Thu. Mar 30th, 2023

NEWS ABOUT RELAXATION

The Real News Network

Sturgeon resignation leaves SNP on the brink, says Black

3 min read

Nicola Sturgeon announces she is to step down as SNP leader

We use your sign-up to provide content in ways you’ve consented to and to improve our understanding of you. This may include adverts from us and 3rd parties based on our understanding. You can unsubscribe at any time. More info

Nicola Sturgeon’s shock decision to resign as First Minister has left the SNP in a precarious position – and any shift to the right could prove politically disastrous, a senior party figure has warned. Deputy Westminster leader Mhairi Black was commenting at the end of a week which has seen Scottish politics engulfed by turmoil, with Ms Sturgeon standing down from the job she has had for eight years, triggering a leadership contest in the process.

But no SNP figures have formally announced their candidacy – but Finance Minister Kate Forbes, who has been criticised for her views on same-sex marriage and abortion, has been touted for the top job, as has Cabinet Secretary for the Constitution. Angus Robertson.

Ash Regan, who broke the whip to vote against the Gender Recognition Act, has also been touted as a possible successor.

Ms Black, writing in the National newspaper, and who is the SNP MP for Paisley and Renfrewshire South, said: “Any turn to the right, fiscally or socially, would risk alienating a huge slice of our membership and our electoral credibility.

“Even practically speaking, any attempt to move the party to the right would destroy the main motivation for many activists out chapping doors and convincing others that Scotland can take a different path to that which the rest of the UK is following.

“Take that reason away and you’ll very quickly find no-one under the age of 35 willing to deliver any of your leaflets.”

On Friday, The Scotsman claimed Kate Forbes, who is currently on maternity leave, was seen as an early frontrunner in a Savanta poll commissioned by the newspaper.

Roughly 18 percent of SNP voters at last year’s Holyrood election in 2021 chose Ms Forbes to succeed Ms Sturgeon as party leader and First Minister.

The Skye, Lochaber and Badenoch MSP is also most popular among members of the public with 14 percent backing her, according to the poll.

JUST IN: Putin travelling by train as he fears plane will be ‘shot down’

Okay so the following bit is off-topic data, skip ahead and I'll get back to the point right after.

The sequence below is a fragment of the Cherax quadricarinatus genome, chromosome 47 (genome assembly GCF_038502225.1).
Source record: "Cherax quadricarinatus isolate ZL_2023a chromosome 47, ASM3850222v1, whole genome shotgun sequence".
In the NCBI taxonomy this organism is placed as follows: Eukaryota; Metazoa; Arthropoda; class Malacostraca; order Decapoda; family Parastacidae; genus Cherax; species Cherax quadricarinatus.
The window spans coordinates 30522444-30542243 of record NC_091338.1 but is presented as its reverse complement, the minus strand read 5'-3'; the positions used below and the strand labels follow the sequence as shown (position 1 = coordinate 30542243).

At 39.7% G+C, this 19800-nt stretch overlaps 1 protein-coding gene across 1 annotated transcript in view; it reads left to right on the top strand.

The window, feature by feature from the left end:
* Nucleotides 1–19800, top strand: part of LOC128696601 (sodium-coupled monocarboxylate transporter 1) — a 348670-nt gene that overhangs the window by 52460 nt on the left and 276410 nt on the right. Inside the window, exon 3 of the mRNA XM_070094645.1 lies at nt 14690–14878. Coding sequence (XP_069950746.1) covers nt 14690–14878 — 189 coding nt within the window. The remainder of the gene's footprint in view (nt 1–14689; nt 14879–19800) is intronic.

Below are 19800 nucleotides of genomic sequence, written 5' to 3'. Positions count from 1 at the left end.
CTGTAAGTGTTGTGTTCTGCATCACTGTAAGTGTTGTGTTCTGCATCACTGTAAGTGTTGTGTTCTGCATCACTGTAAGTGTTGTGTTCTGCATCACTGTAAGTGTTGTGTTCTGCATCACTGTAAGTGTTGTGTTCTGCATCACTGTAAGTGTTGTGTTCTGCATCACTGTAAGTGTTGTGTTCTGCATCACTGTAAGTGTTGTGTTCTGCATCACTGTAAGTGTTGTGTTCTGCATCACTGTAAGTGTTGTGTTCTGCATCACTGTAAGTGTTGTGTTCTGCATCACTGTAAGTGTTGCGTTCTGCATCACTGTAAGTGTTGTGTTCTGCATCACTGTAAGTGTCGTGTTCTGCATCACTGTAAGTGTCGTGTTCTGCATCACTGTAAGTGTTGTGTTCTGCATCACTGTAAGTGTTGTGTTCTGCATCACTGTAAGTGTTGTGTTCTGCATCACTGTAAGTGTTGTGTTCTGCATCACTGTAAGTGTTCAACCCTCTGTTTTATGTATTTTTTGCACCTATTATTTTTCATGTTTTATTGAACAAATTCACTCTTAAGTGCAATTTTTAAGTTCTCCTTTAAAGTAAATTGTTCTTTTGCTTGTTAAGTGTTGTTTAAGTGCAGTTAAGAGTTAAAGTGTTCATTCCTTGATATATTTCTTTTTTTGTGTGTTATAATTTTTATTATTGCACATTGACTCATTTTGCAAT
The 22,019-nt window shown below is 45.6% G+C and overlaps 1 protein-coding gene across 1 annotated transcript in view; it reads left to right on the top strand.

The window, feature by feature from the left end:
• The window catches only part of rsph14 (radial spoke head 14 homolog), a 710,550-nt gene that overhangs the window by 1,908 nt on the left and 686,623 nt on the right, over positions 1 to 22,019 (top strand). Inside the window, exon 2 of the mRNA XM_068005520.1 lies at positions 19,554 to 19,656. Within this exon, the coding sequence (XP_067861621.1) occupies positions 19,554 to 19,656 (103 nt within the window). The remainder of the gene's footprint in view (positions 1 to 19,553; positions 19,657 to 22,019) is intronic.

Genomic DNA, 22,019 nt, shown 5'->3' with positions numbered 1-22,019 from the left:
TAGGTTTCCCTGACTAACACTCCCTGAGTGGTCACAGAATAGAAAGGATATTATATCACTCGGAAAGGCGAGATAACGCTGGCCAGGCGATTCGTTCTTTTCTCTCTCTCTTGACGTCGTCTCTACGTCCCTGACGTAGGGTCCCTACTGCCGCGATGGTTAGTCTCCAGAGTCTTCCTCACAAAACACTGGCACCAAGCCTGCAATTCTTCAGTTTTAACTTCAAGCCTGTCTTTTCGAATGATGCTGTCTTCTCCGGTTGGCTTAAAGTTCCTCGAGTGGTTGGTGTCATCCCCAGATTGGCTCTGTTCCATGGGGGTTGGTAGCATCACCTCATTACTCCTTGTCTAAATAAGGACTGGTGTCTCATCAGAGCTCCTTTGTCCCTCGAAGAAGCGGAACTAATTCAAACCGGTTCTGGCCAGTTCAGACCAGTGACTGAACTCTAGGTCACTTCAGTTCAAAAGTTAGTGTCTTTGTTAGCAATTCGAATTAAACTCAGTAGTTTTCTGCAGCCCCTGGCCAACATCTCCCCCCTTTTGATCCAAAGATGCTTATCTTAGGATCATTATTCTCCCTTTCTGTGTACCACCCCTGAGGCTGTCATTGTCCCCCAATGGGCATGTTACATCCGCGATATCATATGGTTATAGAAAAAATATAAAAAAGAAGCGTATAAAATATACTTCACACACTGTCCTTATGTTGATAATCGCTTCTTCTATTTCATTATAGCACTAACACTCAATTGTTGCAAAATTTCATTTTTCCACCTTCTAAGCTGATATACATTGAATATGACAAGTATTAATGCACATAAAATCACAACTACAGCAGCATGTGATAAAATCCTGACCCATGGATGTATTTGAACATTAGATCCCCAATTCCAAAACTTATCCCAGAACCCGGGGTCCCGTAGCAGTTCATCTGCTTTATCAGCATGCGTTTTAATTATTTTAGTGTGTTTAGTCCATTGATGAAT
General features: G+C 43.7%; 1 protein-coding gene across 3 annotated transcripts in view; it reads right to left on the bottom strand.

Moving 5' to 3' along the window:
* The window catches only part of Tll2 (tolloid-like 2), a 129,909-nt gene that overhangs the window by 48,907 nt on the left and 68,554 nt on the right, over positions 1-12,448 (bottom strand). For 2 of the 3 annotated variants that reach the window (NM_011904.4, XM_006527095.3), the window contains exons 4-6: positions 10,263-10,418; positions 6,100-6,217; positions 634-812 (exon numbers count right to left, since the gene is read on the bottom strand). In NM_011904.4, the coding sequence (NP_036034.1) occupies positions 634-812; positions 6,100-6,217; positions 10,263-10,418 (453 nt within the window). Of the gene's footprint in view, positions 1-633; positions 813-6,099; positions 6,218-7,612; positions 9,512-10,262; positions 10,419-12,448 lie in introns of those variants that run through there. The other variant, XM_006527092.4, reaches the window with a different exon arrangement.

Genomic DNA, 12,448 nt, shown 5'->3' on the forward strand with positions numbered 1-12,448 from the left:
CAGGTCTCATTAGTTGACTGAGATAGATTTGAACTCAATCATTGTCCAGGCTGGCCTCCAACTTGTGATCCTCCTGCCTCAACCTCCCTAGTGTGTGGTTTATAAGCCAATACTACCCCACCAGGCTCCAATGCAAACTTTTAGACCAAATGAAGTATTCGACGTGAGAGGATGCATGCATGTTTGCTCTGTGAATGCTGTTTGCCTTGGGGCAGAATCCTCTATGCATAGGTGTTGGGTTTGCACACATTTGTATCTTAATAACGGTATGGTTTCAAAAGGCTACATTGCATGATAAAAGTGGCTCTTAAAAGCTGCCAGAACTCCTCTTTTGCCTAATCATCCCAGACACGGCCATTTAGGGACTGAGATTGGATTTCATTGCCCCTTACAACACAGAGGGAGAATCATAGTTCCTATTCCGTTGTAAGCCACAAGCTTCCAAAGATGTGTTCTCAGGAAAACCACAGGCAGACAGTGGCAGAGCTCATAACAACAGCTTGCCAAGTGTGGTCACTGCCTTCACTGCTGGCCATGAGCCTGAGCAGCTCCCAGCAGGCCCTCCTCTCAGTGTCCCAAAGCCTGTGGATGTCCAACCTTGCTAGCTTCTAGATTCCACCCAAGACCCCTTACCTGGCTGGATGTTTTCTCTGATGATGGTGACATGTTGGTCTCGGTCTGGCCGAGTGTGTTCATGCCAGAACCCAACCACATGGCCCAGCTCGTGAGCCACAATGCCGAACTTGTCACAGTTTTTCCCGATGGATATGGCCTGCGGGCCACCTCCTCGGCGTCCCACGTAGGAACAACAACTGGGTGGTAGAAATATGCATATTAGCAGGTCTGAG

Former SNP leader at Westminster Mr Robertson, is the next most popular, with 14 percent of SNP voters and nine percent of the Scottish public backed the Edinburgh Central MSP.

Deputy First Minister John Swinney has ruled out a run, but received 11 percent of SNP voters’ backing and 9 percent of the public’s.

Just seven percent of SNP voters backed Health Secretary Humza Yousaf, who has come under fire for “seriously considering” a leadership bid despite opponents calling for his resignation over his handling of the NHS.

All contenders will have work to do to boost their profiles, however, with 34 percent of SNP voters stating they do not know who they would favour and almost half of the public also stating they did not know.

DON’T MISS
Biden mentally fit to be POTUS but physician reveals one problem [REPORT]
Man froze to death after being put in prison freezer as ‘punishment’ [PICTURED]
Sunak warned by Eurosceptics as he takes surprise Belfast trip [ANALYSIS]

Speaking yesterday, Ms Sturgeon said she hoped to spend more time at book festivals.

The politician chaired a discussion with author Chitra Ramaswamy at the Paisley Book Festival, her first public appearance since her bombshell announcement.

She explained: “I love attending book festivals, I have had the privilege of speaking to a number of authors at book festivals over the years and I should say I am looking forward to attending more book festivals in the future.”

During her time as First Minister, as well as her high profile role in UK politics, Ms Sturgeon has chaired discussions at a number of book festivals and her love of reading saw book recommendations becoming a regular feature on her Twitter feed.

Source: Read Full Article